Stone Mirrors: The Sculpture and Silence of Edmonia Lewis by Jeannine Atkins
When writing reviews, I frequently mention how much I learn from reading fiction. In the case of Stone Mirrors: the Sculpture and Silence of Edmonia Lewis, I learned about an artist of whom I had never heard. Edmonia Lewis was a teen during the Civil War. Her mother was a Cherokee and her father was African American. She was orphaned early and spent time at Oberlin College & Conservatory - one of the first schools to fully integrate white, black, male, and female students. After tragic circumstances, she left school and moved to Boston where fate led her on the path to becoming a successful sculptor, earning her way to Rome to further her education in sculpting and continue her art. The struggles she experienced in her early life are evident in her work. Some of her most famous pieces include: Hagar, The Death of Cleopatra, and Old Arrow Maker (all images below courtesy Smithsonian American Art Museum - click on the image to learn more).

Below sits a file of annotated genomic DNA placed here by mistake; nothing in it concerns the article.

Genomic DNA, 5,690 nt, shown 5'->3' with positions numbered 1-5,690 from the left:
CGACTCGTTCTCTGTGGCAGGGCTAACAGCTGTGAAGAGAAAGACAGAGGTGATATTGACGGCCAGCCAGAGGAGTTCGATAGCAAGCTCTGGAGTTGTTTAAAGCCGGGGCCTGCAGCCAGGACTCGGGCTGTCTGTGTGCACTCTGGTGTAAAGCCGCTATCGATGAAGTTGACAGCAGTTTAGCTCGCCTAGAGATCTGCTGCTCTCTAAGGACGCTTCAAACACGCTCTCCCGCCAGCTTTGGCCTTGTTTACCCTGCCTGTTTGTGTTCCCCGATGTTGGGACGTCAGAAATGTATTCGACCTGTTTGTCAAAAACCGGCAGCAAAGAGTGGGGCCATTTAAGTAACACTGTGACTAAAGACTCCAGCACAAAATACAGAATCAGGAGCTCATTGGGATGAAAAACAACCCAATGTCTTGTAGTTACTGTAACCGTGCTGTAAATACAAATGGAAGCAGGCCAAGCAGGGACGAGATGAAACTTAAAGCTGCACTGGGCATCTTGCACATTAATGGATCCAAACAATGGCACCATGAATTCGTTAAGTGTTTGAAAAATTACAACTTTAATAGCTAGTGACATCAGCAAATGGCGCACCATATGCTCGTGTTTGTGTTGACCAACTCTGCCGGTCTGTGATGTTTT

The author of this biographical novel brilliantly incorporates the Biblical story of Hagar and the historical story of Cleopatra into this quick but gorgeous verse telling of the life of Edmonia Lewis. I was excited to learn that one of Lewis’ sculptures, Portrait of a Woman, is on display at the St. Louis Art Museum. I will be visiting it soon!
photo by Mark Abeln (click on image to learn more about this work)
I wish I would have known who she was (or took the time to research her) when was celebrated in the form of a Google Doodle on February 1, 2017. I hope some did.